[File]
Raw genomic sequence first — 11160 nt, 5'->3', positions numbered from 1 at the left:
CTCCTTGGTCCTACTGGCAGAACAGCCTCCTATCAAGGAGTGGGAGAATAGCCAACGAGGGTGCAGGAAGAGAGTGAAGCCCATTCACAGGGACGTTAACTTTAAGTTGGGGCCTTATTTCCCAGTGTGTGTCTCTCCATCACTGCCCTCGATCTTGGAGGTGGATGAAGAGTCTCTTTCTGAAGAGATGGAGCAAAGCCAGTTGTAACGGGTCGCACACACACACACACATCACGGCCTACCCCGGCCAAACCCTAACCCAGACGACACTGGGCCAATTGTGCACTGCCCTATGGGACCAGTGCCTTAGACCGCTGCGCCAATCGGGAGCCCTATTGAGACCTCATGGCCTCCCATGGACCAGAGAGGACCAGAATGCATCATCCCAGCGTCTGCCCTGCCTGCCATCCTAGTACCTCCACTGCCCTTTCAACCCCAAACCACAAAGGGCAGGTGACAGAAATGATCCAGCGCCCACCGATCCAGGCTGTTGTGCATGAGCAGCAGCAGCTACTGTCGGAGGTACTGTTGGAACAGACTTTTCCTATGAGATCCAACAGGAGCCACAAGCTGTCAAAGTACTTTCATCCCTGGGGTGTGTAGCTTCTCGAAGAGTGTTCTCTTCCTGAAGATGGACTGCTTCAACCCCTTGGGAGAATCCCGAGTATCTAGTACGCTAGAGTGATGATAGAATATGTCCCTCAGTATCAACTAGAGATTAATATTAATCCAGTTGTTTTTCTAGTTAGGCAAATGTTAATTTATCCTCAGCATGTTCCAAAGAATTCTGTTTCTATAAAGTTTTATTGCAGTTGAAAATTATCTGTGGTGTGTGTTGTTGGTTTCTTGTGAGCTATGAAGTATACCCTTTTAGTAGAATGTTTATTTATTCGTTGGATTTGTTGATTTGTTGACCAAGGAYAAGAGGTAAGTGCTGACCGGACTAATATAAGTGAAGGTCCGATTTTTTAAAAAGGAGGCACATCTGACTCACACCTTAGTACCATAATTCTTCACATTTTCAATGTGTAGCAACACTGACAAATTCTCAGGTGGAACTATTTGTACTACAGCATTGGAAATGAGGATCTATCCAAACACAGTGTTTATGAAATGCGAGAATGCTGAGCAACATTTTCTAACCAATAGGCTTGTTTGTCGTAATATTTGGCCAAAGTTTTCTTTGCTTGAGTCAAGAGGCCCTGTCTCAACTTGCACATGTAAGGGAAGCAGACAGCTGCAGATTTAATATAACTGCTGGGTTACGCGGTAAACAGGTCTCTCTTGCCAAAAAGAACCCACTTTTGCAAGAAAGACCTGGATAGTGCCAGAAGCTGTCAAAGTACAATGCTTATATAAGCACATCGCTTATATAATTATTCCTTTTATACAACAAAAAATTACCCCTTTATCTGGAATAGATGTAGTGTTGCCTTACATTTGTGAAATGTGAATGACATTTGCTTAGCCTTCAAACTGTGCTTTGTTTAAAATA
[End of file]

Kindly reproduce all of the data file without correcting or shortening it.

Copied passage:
Raw genomic sequence first — 11160 nt, 5'->3', positions numbered from 1 at the left:
CTCCTTGGTCCTACTGGCAGAACAGCCTCCTATCAAGGAGTGGGAGAATAGCCAACGAGGGTGCAGGAAGAGAGTGAAGCCCATTCACAGGGACGTTAACTTTAAGTTGGGGCCTTATTTCCCAGTGTGTGTCTCTCCATCACTGCCCTCGATCTTGGAGGTGGATGAAGAGTCTCTTTCTGAAGAGATGGAGCAAAGCCAGTTGTAACGGGTCGCACACACACACACACATCACGGCCTACCCCGGCCAAACCCTAACCCAGACGACACTGGGCCAATTGTGCACTGCCCTATGGGACCAGTGCCTTAGACCGCTGCGCCAATCGGGAGCCCTATTGAGACCTCATGGCCTCCCATGGACCAGAGAGGACCAGAATGCATCATCCCAGCGTCTGCCCTGCCTGCCATCCTAGTACCTCCACTGCCCTTTCAACCCCAAACCACAAAGGGCAGGTGACAGAAATGATCCAGCGCCCACCGATCCAGGCTGTTGTGCATGAGCAGCAGCAGCTACTGTCGGAGGTACTGTTGGAACAGACTTTTCCTATGAGATCCAACAGGAGCCACAAGCTGTCAAAGTACTTTCATCCCTGGGGTGTGTAGCTTCTCGAAGAGTGTTCTCTTCCTGAAGATGGACTGCTTCAACCCCTTGGGAGAATCCCGAGTATCTAGTACGCTAGAGTGATGATAGAATATGTCCCTCAGTATCAACTAGAGATTAATATTAATCCAGTTGTTTTTCTAGTTAGGCAAATGTTAATTTATCCTCAGCATGTTCCAAAGAATTCTGTTTCTATAAAGTTTTATTGCAGTTGAAAATTATCTGTGGTGTGTGTTGTTGGTTTCTTGTGAGCTATGAAGTATACCCTTTTAGTAGAATGTTTATTTATTCGTTGGATTTGTTGATTTGTTGACCAAGGAYAAGAGGTAAGTGCTGACCGGACTAATATAAGTGAAGGTCCGATTTTTTAAAAAGGAGGCACATCTGACTCACACCTTAGTACCATAATTCTTCACATTTTCAATGTGTAGCAACACTGACAAATTCTCAGGTGGAACTATTTGTACTACAGCATTGGAAATGAGGATCTATCCAAACACAGTGTTTATGAAATGCGAGAATGCTGAGCAACATTTTCTAACCAATAGGCTTGTTTGTCGTAATATTTGGCCAAAGTTTTCTTTGCTTGAGTCAAGAGGCCCTGTCTCAACTTGCACATGTAAGGGAAGCAGACAGCTGCAGATTTAATATAACTGCTGGGTTACGCGGTAAACAGGTCTCTCTTGCCAAAAAGAACCCACTTTTGCAAGAAAGACCTGGATAGTGCCAGAAGCTGTCAAAGTACAATGCTTATATAAGCACATCGCTTATATAATTATTCCTTTTATACAACAAAAAATTACCCCTTTATCTGGAATAGATGTAGTGTTGCCTTACATTTGTGAAATGTGAATGACATTTGCTTAGCCTTCAAACTGTGCTTTGTTTAAAATA